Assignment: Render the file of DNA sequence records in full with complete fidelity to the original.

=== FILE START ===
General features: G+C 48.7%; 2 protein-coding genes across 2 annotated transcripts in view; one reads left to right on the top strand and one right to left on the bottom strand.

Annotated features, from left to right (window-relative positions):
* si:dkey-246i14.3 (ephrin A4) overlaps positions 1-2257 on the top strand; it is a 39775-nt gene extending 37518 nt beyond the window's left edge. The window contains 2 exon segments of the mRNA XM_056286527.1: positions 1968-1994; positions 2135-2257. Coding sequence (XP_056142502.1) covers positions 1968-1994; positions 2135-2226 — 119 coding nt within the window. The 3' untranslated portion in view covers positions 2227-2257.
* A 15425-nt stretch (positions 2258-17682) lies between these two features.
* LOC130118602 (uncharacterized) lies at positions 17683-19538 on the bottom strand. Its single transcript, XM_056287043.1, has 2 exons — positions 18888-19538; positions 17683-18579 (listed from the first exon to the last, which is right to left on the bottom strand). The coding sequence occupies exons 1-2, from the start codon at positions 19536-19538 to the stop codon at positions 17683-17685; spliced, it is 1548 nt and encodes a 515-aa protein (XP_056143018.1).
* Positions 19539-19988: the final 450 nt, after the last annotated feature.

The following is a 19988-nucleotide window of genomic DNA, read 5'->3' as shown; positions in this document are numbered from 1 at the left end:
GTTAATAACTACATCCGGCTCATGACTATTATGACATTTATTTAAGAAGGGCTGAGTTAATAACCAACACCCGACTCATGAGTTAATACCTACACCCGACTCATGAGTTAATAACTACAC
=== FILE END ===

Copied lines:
General features: G+C 48.7%; 2 protein-coding genes across 2 annotated transcripts in view; one reads left to right on the top strand and one right to left on the bottom strand.

Annotated features, from left to right (window-relative positions):
* si:dkey-246i14.3 (ephrin A4) overlaps positions 1-2257 on the top strand; it is a 39775-nt gene extending 37518 nt beyond the window's left edge. The window contains 2 exon segments of the mRNA XM_056286527.1: positions 1968-1994; positions 2135-2257. Coding sequence (XP_056142502.1) covers positions 1968-1994; positions 2135-2226 — 119 coding nt within the window. The 3' untranslated portion in view covers positions 2227-2257.
* A 15425-nt stretch (positions 2258-17682) lies between these two features.
* LOC130118602 (uncharacterized) lies at positions 17683-19538 on the bottom strand. Its single transcript, XM_056287043.1, has 2 exons — positions 18888-19538; positions 17683-18579 (listed from the first exon to the last, which is right to left on the bottom strand). The coding sequence occupies exons 1-2, from the start codon at positions 19536-19538 to the stop codon at positions 17683-17685; spliced, it is 1548 nt and encodes a 515-aa protein (XP_056143018.1).
* Positions 19539-19988: the final 450 nt, after the last annotated feature.

The following is a 19988-nucleotide window of genomic DNA, read 5'->3' as shown; positions in this document are numbered from 1 at the left end:
GTTAATAACTACATCCGGCTCATGACTATTATGACATTTATTTAAGAAGGGCTGAGTTAATAACCAACACCCGACTCATGAGTTAATACCTACACCCGACTCATGAGTTAATAACTACAC